Cognitive flexibility describes the human ability to switch between modes of mental function to achieve goals. Mental switching is accompanied by transient changes in brain activity, which must occur atop an anatomical architecture that bridges disparate cortical and subcortical regions via underlying white matter tracts. However, an integrated understanding of how white matter networks might constrain brain dynamics during cognitive processes requiring flexibility has remained elusive. Here, to address this challenge, we applied emerging tools from graph signal processing to examine whether blood oxygen level-dependent signals measured at each point in time correspond to complex underlying anatomical networks in 28 individuals performing a perceptual task that probed cognitive flexibility. We found that the alignment between functional signals and the architecture of the underlying white matter network was associated with greater cognitive flexibility across subjects. By computing a concise measure using multi-modal neuroimaging data, we uncovered an integrated structure–function relation of human behaviour.
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J.D.M. acknowledges support from the Office of the Director at the National Institutes of Health through grant number 1-DP5-OD-021352-01 and the Perelman School of Medicine. D.S.B. acknowledges support from the John D. and Catherine T. MacArthur Foundation, the Alfred P. Sloan Foundation, the Army Research Laboratory and the Army Research Office through contract numbers W911NF-10-2-0022 and W911NF-14-1-0679, the National Institute of Health (R01-DC-009209-11, R01-HD-086888-01, R01-MH-107235, R01-MH107703, R01-MH-109520, R01-NS-099348 and R21-MH-106799), the Office of Naval Research and the National Science Foundation (BCS-1441502, CAREER PHY-1554488, BCS-1631550, and CNS-1626008). The content is solely the responsibility of the authors and does not necessarily represent the official views of any of the funding agencies. The funders had no role in study design, data collection and analysis, decision to publish, or preparation of the manuscript.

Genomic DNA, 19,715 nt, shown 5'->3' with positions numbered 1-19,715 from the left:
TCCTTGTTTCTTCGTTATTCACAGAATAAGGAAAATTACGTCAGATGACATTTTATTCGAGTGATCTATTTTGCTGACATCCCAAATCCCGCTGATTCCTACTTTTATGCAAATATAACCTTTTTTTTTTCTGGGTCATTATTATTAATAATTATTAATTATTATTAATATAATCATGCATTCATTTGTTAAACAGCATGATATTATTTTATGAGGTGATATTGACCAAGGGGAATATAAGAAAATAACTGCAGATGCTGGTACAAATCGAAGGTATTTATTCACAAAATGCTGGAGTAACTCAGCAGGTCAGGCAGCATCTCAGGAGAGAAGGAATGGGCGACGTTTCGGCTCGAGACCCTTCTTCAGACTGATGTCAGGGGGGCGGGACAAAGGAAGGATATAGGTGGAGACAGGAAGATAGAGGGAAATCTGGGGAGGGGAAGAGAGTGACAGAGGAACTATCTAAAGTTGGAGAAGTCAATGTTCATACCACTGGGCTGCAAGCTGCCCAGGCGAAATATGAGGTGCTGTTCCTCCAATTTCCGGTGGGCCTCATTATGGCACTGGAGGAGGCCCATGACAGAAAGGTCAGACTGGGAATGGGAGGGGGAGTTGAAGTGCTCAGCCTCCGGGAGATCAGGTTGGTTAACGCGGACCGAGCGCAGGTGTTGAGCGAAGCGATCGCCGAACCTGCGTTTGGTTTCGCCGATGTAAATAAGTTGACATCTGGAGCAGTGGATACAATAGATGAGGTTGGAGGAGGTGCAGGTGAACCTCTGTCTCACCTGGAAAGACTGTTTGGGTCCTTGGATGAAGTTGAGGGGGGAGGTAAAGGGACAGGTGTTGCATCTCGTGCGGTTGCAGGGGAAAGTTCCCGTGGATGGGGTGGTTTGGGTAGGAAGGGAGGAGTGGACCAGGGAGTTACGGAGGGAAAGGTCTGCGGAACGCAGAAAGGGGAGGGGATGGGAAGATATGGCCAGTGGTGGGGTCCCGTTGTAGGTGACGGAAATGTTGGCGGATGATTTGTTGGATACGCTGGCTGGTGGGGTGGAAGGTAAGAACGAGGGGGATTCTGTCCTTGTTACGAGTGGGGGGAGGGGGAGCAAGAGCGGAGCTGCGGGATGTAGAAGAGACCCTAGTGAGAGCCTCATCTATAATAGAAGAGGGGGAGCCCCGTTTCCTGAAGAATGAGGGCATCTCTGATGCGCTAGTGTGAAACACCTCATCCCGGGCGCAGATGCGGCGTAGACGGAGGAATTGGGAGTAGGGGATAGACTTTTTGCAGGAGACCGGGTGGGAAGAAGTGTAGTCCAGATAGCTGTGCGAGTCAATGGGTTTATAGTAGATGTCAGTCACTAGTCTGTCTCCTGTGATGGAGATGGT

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Nature Reviews Physics (2019)
Nature Communications (2018)